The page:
While the cast didn’t seem to have many united goals, there were some standouts. The best was Peter Mattei’s Count, a known quantity to me. This was the same interpretation I saw him do in the old production–on a power trip, and dangerous–which isn’t the point of a new production, but it works. His voice is as velvety as ever and his “Contessa perdono” is the most beautiful in the business. Marlis Petersen’s Susanna was also successful. Vocally, she’s a somewhat odd casting choice; she’s spent most of her career in the stratospheric range of Lulu and this sounds like it may be uncomfortably low for her. Sometimes the tone became a bit unfocused and spread. But she is refined and elegant, and a good actress.


Amanda Majeski’s Countess (her debut) tended to stay in the shadows, showing little of the passionate characterization so evident in her Philadelphia Donna Elvira earlier this year. But her singing is interesting and promising: an unusually distinctive sound, cool and reedy with a slightly fluttery vibrato (she reminds me a little of Anne Schwanewilms), very nice up to a slightly underwhelming top. Her “Dove sono” was successfully meditative, but the phrases lacked the last bit of direction–probably because of Levine’s funereal tempo.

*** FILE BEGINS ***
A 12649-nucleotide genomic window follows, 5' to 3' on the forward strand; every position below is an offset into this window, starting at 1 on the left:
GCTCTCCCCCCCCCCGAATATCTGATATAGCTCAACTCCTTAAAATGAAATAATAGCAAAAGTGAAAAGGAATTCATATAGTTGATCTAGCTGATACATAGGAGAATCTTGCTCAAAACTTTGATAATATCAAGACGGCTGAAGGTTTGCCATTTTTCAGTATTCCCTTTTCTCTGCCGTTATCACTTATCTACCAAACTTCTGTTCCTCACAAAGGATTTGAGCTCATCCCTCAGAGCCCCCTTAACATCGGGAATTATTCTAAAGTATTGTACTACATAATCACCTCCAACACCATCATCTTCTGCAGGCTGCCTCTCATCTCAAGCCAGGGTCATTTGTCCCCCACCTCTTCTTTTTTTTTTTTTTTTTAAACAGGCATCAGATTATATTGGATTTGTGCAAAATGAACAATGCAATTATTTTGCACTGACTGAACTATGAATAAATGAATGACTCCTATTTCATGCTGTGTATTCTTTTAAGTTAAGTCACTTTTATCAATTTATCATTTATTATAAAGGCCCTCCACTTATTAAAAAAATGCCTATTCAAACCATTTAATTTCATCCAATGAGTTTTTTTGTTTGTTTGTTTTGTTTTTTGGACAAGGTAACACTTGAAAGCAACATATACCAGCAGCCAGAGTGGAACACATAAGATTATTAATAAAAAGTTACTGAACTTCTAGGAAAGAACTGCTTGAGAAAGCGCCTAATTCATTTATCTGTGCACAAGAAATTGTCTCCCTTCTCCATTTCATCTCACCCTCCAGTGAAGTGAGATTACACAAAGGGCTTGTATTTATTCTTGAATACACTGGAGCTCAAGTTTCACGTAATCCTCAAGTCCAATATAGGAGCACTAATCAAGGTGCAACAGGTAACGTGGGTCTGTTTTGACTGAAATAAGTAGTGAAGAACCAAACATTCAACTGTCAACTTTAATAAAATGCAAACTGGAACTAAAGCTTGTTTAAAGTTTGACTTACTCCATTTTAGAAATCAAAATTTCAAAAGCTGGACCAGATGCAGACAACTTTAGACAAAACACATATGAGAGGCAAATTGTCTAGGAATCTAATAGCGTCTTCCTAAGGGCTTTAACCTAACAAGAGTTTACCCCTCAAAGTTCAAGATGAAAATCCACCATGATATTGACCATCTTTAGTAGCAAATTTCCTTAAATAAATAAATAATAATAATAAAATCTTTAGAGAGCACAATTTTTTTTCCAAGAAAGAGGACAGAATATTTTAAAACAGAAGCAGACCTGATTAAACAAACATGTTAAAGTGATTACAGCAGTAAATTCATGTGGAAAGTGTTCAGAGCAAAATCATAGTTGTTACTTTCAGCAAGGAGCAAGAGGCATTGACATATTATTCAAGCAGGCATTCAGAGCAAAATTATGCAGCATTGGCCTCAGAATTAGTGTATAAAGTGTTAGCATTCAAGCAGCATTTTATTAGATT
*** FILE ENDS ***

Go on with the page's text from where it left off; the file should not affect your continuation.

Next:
Two of the singers had obvious appeal to the audience but I found them puzzling. Ildar Abdrazakov’s Figaro was likeable enough but one-dimensional and generalized. His singing is perfectly reliable and clean (he even sneaked in some ornaments near the end of “Se vuol ballare,” the only cast member who managed as much as a passing tone), but he’s not very complex or magnetic. And I just didn’t get Isabel Leonard’s Cherubino. She was the victim of several of Levine’s stranger conducting decisions, and she stayed with him, but her dry and biting tone is unattractive and her acting was irritatingly over the top, more mugging than portrayal. In the smaller roles, Ying Fang was a smashing Barbarina who sounds like she’s ready for bigger things, Susanne Mentzer was unusually tasteful as Marcellina, and substitute Robert Pomokov was perfectly fine as Bartolo.

This wouldn’t be bad for a third revival, but for opening night it’s unfortunate.

My Beaumarchais beat goes on tomorrow night at Opera Philadelphia’s Barber of Seville. (I last blogged about Figaro and Barber too, oddly enough. Oh well, can’t really beat ’em.)

Photos copyright Ken Howard/Met.


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You say you want a revolution (Figaro times two)